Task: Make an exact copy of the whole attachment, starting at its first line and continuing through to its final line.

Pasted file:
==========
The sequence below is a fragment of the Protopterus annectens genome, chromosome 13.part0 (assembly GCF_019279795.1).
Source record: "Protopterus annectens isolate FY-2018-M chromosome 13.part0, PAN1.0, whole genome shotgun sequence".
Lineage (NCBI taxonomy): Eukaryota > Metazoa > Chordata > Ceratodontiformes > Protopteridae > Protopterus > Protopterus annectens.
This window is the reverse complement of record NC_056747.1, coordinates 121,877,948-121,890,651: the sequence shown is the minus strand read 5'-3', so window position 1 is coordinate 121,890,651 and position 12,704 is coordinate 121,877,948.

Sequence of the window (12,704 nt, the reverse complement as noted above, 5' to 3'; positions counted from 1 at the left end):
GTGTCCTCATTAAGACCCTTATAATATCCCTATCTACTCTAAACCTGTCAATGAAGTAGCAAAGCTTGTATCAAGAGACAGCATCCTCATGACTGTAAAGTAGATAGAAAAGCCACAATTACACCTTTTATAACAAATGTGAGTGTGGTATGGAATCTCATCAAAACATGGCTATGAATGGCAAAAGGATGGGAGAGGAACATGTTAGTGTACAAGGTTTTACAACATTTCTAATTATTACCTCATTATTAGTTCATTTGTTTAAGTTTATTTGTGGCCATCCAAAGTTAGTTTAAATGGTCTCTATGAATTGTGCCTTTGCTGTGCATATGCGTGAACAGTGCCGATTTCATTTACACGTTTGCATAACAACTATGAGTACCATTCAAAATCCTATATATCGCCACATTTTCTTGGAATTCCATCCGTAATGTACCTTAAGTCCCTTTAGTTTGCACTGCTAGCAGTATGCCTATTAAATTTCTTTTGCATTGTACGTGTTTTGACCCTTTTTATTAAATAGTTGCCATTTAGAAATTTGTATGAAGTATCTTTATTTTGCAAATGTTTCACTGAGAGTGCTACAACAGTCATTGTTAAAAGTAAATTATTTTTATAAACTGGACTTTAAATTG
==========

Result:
The sequence below is a fragment of the Protopterus annectens genome, chromosome 13.part0 (assembly GCF_019279795.1).
Source record: "Protopterus annectens isolate FY-2018-M chromosome 13.part0, PAN1.0, whole genome shotgun sequence".
Lineage (NCBI taxonomy): Eukaryota > Metazoa > Chordata > Ceratodontiformes > Protopteridae > Protopterus > Protopterus annectens.
This window is the reverse complement of record NC_056747.1, coordinates 121,877,948-121,890,651: the sequence shown is the minus strand read 5'-3', so window position 1 is coordinate 121,890,651 and position 12,704 is coordinate 121,877,948.

Sequence of the window (12,704 nt, the reverse complement as noted above, 5' to 3'; positions counted from 1 at the left end):
GTGTCCTCATTAAGACCCTTATAATATCCCTATCTACTCTAAACCTGTCAATGAAGTAGCAAAGCTTGTATCAAGAGACAGCATCCTCATGACTGTAAAGTAGATAGAAAAGCCACAATTACACCTTTTATAACAAATGTGAGTGTGGTATGGAATCTCATCAAAACATGGCTATGAATGGCAAAAGGATGGGAGAGGAACATGTTAGTGTACAAGGTTTTACAACATTTCTAATTATTACCTCATTATTAGTTCATTTGTTTAAGTTTATTTGTGGCCATCCAAAGTTAGTTTAAATGGTCTCTATGAATTGTGCCTTTGCTGTGCATATGCGTGAACAGTGCCGATTTCATTTACACGTTTGCATAACAACTATGAGTACCATTCAAAATCCTATATATCGCCACATTTTCTTGGAATTCCATCCGTAATGTACCTTAAGTCCCTTTAGTTTGCACTGCTAGCAGTATGCCTATTAAATTTCTTTTGCATTGTACGTGTTTTGACCCTTTTTATTAAATAGTTGCCATTTAGAAATTTGTATGAAGTATCTTTATTTTGCAAATGTTTCACTGAGAGTGCTACAACAGTCATTGTTAAAAGTAAATTATTTTTATAAACTGGACTTTAAATTG